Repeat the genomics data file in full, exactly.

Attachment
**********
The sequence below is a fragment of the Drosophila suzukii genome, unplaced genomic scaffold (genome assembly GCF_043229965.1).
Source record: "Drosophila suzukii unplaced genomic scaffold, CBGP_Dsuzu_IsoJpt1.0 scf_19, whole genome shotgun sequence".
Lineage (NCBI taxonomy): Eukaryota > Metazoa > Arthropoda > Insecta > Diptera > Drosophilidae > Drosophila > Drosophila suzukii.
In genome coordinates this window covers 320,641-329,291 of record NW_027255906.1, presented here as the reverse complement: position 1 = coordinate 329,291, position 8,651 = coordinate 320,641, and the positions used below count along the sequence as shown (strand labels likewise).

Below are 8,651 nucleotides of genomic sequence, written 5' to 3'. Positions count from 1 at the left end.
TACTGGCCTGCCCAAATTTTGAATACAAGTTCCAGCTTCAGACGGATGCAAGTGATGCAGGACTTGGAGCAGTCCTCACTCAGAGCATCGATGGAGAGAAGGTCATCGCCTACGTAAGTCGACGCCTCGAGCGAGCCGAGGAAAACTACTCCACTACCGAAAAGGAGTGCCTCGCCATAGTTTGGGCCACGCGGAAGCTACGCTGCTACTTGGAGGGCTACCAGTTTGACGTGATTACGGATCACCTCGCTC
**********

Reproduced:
The sequence below is a fragment of the Drosophila suzukii genome, unplaced genomic scaffold (genome assembly GCF_043229965.1).
Source record: "Drosophila suzukii unplaced genomic scaffold, CBGP_Dsuzu_IsoJpt1.0 scf_19, whole genome shotgun sequence".
Lineage (NCBI taxonomy): Eukaryota > Metazoa > Arthropoda > Insecta > Diptera > Drosophilidae > Drosophila > Drosophila suzukii.
In genome coordinates this window covers 320,641-329,291 of record NW_027255906.1, presented here as the reverse complement: position 1 = coordinate 329,291, position 8,651 = coordinate 320,641, and the positions used below count along the sequence as shown (strand labels likewise).

Below are 8,651 nucleotides of genomic sequence, written 5' to 3'. Positions count from 1 at the left end.
TACTGGCCTGCCCAAATTTTGAATACAAGTTCCAGCTTCAGACGGATGCAAGTGATGCAGGACTTGGAGCAGTCCTCACTCAGAGCATCGATGGAGAGAAGGTCATCGCCTACGTAAGTCGACGCCTCGAGCGAGCCGAGGAAAACTACTCCACTACCGAAAAGGAGTGCCTCGCCATAGTTTGGGCCACGCGGAAGCTACGCTGCTACTTGGAGGGCTACCAGTTTGACGTGATTACGGATCACCTCGCTC